The Brookings Institution just released a list of the 25 US billionaires with the most political power
The Brookings Institution think-tank has just released a list of the 25 US billionaires with the most political power. You can access an interactive graphic here.
The list is a part of Brookings Institution Governance Studies Director Darrell West’s forthcoming book Billionaires: Reflections on the Upper Crust. The book argues that the wealthy are more politically engaged than the general public. Research has found that 99 percent of the top 1% of wealth holders vote in presidential elections, nearly double the rate of the general public. This is likely due to the fact that the super wealthy know that political engagement matters, and being involved in politics yields results. While the general public is busy turning a cynical eye to elections, seeing little difference between Democrats and Republicans, the ultra rich are buying up our government and influencing domestic and foreign affairs.
West notes that much of the debate of how wealth influences politics suffers from an ideological fallacy. Progressives raise alarm when conservative billionaires are politically active, yet are quick to praise the efforts of the left-leaning rich. Alternately, conservatives fear when liberal billionaires put money into elections but celebrate the advocacy efforts of their own billionaires and special interest groups. West argues that each side misses the challenges raised by billionaire activism for the entire system. The extensive resources and advocacy efforts of the super wealthy provoke concerns about “political influence, transparency and accountability.” During this time of “high income concentration and dysfunctional political institutions” it is important that the general public understand just how much money impacts politics.
Here’s the top five billionaires with the most political power:
1. The Koch Brothers
Topping the list are Charles and David Koch, the multibillionaire owners of Koch Industries, who in 2014 alone have spent well over $30 million in campaign ads targeting vulnerable Democrats in a number of states’ Senate races. That number is expected to rise to $290 million by Election Day.
Ultraculture had previously reported on Koch Industries spending to promote climate denial, and among other things bankrolling “the Tea Party; the efforts against Obamacare; California Prop 23 (which would have overturned anti-global warming regulation in California); the campaign against Obama’s re-election; Mitt Romney; Scott Walker’s campaign for governor of Wisconsin; anti-union groups; keeping young members of the Democratic Party from voting and more.”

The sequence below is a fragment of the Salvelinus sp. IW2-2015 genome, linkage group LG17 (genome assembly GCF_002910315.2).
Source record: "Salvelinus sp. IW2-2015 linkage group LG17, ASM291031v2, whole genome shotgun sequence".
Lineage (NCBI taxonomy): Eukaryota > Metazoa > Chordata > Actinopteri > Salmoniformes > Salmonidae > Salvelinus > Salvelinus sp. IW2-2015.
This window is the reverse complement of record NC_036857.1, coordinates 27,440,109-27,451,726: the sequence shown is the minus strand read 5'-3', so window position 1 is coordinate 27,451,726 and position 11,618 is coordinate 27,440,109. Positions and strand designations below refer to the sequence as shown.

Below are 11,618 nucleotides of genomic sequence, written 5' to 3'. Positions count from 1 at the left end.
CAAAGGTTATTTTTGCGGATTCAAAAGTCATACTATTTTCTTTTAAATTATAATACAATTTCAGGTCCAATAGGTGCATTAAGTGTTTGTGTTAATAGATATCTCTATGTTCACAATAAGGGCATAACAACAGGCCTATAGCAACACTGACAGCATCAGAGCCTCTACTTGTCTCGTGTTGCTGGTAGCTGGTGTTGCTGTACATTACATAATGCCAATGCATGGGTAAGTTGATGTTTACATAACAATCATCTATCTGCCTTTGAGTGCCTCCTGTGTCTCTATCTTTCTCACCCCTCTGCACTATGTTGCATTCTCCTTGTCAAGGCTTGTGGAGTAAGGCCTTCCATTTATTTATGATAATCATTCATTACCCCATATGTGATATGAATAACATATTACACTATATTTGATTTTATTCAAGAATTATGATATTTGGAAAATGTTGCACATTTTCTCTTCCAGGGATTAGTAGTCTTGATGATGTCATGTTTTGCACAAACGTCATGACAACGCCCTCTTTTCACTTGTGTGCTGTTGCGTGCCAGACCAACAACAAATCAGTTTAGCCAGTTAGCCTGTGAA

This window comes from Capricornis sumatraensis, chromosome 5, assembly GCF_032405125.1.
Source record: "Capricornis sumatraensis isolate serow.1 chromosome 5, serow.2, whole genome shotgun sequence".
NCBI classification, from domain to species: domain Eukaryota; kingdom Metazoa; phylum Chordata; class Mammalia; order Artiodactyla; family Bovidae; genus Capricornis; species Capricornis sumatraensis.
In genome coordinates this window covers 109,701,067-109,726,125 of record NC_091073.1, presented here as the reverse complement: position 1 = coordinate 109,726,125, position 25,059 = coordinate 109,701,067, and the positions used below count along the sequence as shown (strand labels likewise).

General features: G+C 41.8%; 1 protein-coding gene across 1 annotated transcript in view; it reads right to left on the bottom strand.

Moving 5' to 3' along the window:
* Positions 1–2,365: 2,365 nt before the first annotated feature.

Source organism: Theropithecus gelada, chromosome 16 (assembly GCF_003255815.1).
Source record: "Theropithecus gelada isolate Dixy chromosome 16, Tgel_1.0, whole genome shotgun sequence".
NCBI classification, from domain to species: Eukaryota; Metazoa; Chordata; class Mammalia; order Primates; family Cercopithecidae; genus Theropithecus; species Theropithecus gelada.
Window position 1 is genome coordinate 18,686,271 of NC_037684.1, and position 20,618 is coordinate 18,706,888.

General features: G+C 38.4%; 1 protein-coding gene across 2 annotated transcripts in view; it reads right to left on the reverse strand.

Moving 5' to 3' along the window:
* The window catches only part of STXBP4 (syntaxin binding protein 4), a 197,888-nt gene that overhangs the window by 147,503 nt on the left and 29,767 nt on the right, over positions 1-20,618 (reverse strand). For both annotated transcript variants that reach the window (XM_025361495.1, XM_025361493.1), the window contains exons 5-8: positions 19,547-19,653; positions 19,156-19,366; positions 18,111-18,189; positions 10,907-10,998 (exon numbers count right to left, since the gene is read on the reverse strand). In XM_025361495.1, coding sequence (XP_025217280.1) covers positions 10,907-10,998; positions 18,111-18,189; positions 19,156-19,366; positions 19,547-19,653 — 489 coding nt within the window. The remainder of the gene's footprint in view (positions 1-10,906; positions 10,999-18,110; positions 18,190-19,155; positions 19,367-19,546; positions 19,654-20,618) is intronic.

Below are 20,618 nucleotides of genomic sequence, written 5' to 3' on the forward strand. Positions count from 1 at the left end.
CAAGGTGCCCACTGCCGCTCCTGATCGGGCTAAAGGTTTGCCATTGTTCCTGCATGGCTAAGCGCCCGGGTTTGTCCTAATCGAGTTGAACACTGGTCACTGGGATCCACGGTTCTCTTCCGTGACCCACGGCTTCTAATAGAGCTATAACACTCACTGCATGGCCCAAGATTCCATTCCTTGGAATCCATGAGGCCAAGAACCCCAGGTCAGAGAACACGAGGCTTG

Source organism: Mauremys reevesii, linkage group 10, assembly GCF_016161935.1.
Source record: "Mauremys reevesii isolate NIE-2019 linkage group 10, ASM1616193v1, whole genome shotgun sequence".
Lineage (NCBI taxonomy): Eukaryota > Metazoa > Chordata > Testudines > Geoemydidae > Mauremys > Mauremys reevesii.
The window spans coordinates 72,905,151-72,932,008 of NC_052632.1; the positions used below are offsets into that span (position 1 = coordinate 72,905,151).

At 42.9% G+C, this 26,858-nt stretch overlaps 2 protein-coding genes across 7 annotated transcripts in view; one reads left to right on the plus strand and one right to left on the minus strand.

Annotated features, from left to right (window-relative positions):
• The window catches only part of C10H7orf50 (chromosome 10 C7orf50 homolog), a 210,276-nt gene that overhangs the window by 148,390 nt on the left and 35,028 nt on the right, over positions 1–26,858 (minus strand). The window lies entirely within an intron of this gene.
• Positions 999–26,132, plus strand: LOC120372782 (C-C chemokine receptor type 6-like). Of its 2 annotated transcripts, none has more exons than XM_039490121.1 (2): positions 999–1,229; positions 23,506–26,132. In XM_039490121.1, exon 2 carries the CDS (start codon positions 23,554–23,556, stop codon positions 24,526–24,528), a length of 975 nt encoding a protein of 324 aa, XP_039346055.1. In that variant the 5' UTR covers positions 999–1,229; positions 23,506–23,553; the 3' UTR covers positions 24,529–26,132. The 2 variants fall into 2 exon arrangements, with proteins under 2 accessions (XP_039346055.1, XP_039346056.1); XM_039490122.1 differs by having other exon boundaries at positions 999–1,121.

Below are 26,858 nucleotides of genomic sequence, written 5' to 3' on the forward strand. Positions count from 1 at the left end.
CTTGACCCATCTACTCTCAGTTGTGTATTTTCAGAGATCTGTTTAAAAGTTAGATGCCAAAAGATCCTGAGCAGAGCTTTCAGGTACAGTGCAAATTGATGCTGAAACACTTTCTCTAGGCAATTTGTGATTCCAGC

2. Michael Bloomberg
The former New York City Mayor spent $650 million on his political campaigns and advocacy activities. He has currently devoted $50 million to fight the NRA and promote his views on gun violence using Independence USA, his Super PAC.
3. Tom Steyer
Steyer made his fortune as a hedge fund manager. Like Bloomberg, Steyer is a billionaire concerned with leftist political causes such as raising public awareness about climate change. He announced that he plans to spend $100 million during the 2014 midterms through his NextGen Climate Action PAC.
4. Sheldon Adelson
Adelson is the CEO of the Las Vegas Sands corporation. In 2012, he spent $93 million to defeat President Barack Obama. While he was unsuccessful, after the election he promised to spend twice as much next time around. Republican presidential candidates look at him as a serious source of campaign finance. Recently, Adelson held a so-called “Sheldon primary” in which four prospective candidates visited Las Vegas for personal meetings. Chris Christie, Jeb Bush, Scott Walker and John Kasich each showed and delivered a major speech. The winner of this money primary can expect a hug super-PAC expenditure.
5. George Soros
Soros is a major supporter of progressive grassroots organizations in the United States. He funds causes such as social justice, political rights and HIV prevention through his Open Society Foundations. In 2012, Soros provided $1 million to President Obama’s reelection campaign late in the game, and has already signed up as co-finance chair of the Ready for Hillary super PAC.
It’s pretty despondent to think that American politics is like a game of capture the flag being played between a small group of ultra rich. While we may root for our team to win the game, it is at the expense of losing our own voice. But knowledge is power, and never has the need been greater for policies that promote better disclosure, governance and opportunity.